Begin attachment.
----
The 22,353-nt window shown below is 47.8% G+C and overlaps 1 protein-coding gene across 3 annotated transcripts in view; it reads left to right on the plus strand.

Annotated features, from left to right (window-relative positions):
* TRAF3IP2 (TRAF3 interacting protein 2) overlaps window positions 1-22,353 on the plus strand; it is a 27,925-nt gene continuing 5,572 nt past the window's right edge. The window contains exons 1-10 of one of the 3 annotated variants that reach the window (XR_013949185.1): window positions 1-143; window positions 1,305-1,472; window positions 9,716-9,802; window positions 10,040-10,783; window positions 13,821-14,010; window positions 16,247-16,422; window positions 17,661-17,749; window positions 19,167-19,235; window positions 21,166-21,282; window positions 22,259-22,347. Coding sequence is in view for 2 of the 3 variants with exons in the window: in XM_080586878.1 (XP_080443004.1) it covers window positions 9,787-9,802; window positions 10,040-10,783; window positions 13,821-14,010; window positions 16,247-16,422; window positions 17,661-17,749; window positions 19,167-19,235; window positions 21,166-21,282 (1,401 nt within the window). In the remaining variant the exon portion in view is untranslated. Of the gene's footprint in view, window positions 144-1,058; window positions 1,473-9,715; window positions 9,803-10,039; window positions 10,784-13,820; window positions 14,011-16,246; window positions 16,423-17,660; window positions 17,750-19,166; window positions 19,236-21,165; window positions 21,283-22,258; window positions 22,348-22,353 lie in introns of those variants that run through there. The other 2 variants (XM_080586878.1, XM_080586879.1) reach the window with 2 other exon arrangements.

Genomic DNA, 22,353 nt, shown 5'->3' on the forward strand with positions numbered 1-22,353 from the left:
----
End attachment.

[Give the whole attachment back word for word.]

The 22,353-nt window shown below is 47.8% G+C and overlaps 1 protein-coding gene across 3 annotated transcripts in view; it reads left to right on the plus strand.

Annotated features, from left to right (window-relative positions):
* TRAF3IP2 (TRAF3 interacting protein 2) overlaps window positions 1-22,353 on the plus strand; it is a 27,925-nt gene continuing 5,572 nt past the window's right edge. The window contains exons 1-10 of one of the 3 annotated variants that reach the window (XR_013949185.1): window positions 1-143; window positions 1,305-1,472; window positions 9,716-9,802; window positions 10,040-10,783; window positions 13,821-14,010; window positions 16,247-16,422; window positions 17,661-17,749; window positions 19,167-19,235; window positions 21,166-21,282; window positions 22,259-22,347. Coding sequence is in view for 2 of the 3 variants with exons in the window: in XM_080586878.1 (XP_080443004.1) it covers window positions 9,787-9,802; window positions 10,040-10,783; window positions 13,821-14,010; window positions 16,247-16,422; window positions 17,661-17,749; window positions 19,167-19,235; window positions 21,166-21,282 (1,401 nt within the window). In the remaining variant the exon portion in view is untranslated. Of the gene's footprint in view, window positions 144-1,058; window positions 1,473-9,715; window positions 9,803-10,039; window positions 10,784-13,820; window positions 14,011-16,246; window positions 16,423-17,660; window positions 17,750-19,166; window positions 19,236-21,165; window positions 21,283-22,258; window positions 22,348-22,353 lie in introns of those variants that run through there. The other 2 variants (XM_080586878.1, XM_080586879.1) reach the window with 2 other exon arrangements.

Genomic DNA, 22,353 nt, shown 5'->3' on the forward strand with positions numbered 1-22,353 from the left: